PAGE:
Under the coalition, The Conservatives faced resistance from the Lib Dems when it came to spying on every single UK resident, but the re-election has removed the Lib Dems and it looks like that sidelined program will return.
The Draft Communications Data Bill - nicknamed the Snooper's Charter - has been Home Secretary Theresa May’s brainchild for over five years. It would allow the government to retain Internet service provider and mobile phone communications for 12 months on every single citizen, regardless of criminal history.
Similar to the US National Security Agency’s own surveillance program set up in secret, the Snooper's Charter would allow the UK government to hold information on all citizens.
The information would include email, text and voice communications, web browsing, internet gaming and social media usage. This could be used against UK citizens in court, alongside allowing the Government Communications Headquarters to build an online profile for each citizen from legal and illegal information.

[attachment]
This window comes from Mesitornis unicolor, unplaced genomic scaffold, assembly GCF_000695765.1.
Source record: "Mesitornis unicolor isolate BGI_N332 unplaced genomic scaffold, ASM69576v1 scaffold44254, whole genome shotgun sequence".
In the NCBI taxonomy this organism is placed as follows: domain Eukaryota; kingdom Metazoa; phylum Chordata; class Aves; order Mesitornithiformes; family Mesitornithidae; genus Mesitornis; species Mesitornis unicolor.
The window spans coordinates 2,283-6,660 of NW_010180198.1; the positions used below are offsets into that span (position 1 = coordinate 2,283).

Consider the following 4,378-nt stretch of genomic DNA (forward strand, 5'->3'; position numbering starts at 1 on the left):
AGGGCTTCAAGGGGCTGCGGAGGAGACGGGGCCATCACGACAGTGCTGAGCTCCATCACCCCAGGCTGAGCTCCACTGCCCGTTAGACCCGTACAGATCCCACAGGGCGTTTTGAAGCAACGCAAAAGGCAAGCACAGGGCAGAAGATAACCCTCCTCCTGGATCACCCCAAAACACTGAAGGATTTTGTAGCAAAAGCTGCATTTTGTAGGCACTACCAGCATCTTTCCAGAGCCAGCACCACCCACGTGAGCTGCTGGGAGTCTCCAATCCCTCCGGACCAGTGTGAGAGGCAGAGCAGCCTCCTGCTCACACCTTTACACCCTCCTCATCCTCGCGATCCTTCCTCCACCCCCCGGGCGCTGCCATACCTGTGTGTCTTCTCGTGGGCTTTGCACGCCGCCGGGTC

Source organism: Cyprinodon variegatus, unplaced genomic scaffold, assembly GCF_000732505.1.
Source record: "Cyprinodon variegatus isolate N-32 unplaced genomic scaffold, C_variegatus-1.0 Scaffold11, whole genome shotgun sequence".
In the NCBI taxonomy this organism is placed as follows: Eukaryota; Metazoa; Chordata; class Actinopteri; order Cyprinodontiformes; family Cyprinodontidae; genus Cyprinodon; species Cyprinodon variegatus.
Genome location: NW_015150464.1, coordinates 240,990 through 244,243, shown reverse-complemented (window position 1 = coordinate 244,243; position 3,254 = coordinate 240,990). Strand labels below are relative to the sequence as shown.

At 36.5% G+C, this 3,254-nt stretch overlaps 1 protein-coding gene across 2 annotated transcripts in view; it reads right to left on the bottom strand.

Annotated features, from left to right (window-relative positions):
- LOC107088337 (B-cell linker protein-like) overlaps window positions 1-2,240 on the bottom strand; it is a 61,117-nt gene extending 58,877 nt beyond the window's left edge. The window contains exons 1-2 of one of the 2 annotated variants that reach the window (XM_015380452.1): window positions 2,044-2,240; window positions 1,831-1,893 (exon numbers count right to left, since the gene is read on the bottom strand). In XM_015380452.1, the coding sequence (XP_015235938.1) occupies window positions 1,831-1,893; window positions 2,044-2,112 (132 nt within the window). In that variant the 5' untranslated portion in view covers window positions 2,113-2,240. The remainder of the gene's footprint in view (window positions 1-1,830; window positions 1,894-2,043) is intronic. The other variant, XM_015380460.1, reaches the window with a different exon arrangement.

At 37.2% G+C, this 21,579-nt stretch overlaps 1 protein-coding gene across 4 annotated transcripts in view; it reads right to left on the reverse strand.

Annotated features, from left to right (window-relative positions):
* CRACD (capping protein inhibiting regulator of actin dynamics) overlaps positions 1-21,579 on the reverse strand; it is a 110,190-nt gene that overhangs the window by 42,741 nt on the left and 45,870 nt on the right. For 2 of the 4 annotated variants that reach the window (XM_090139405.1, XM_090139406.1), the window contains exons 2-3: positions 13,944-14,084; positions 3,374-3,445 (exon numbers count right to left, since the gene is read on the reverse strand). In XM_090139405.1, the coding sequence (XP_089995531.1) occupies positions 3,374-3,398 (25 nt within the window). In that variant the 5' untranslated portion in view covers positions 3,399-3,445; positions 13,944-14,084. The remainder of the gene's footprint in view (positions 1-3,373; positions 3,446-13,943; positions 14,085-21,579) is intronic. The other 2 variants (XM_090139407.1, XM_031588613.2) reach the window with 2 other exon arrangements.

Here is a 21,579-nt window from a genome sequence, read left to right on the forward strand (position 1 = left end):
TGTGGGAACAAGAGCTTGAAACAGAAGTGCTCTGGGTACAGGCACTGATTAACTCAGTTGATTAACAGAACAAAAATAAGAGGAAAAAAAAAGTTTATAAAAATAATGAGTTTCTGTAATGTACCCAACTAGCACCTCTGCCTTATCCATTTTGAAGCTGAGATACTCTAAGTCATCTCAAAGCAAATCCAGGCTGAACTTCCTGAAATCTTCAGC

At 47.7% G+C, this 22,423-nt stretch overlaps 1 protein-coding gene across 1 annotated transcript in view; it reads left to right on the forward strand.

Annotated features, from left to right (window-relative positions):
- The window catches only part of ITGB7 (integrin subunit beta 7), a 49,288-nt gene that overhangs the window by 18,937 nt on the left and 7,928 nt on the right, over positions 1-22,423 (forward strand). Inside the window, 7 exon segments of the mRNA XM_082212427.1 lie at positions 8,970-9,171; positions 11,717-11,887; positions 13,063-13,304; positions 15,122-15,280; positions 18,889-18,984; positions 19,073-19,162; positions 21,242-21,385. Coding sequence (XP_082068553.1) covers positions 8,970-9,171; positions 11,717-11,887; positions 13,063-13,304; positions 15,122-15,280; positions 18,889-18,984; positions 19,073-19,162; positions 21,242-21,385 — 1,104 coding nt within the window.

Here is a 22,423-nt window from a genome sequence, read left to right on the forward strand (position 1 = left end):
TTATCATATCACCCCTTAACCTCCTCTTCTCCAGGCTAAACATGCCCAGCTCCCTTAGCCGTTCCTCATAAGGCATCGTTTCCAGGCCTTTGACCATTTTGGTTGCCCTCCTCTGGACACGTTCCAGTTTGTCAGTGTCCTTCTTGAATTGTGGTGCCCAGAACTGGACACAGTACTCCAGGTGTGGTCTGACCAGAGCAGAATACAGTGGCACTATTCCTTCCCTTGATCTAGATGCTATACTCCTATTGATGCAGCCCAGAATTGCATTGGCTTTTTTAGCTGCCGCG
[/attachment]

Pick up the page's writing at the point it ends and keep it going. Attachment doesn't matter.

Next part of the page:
Already, GCHQ has spying programs implanted on the internet, working together with the ‘Five Eyes’ of Canada, Australia, New Zealand and the US to create a database of unwarranted and illegal personal information.
This would legalise the GCHQ’s actions and would also lead to even more surveillance in the future. The Conservatives have shown a disregard for UK citizens personal rights online by working with the NSA on surveillance technologies, alongside plans to remove the Human Rights Act in the next tenure in government.
The Lib Dems kept Theresa May away from pushing the law, even though the House of Lords tried twice to revive the Snooper's Charter in secret. We expect the bill will be met with much less resistance, although some Tory backbenchers have publically stated the bill should not make it into law.
The issue is most of the Labour Party seems to be on board with the Snooper's Charter, with the Greens and Lib Dems the main parties against (opens in new tab)more surveillance.
Given the poor performance of the Lib Dems in the recent general election (opens in new tab) and the Greens gaining less votes than the SNP and UKIP, it cannot do much to win support in Parliament for the removal of the bill.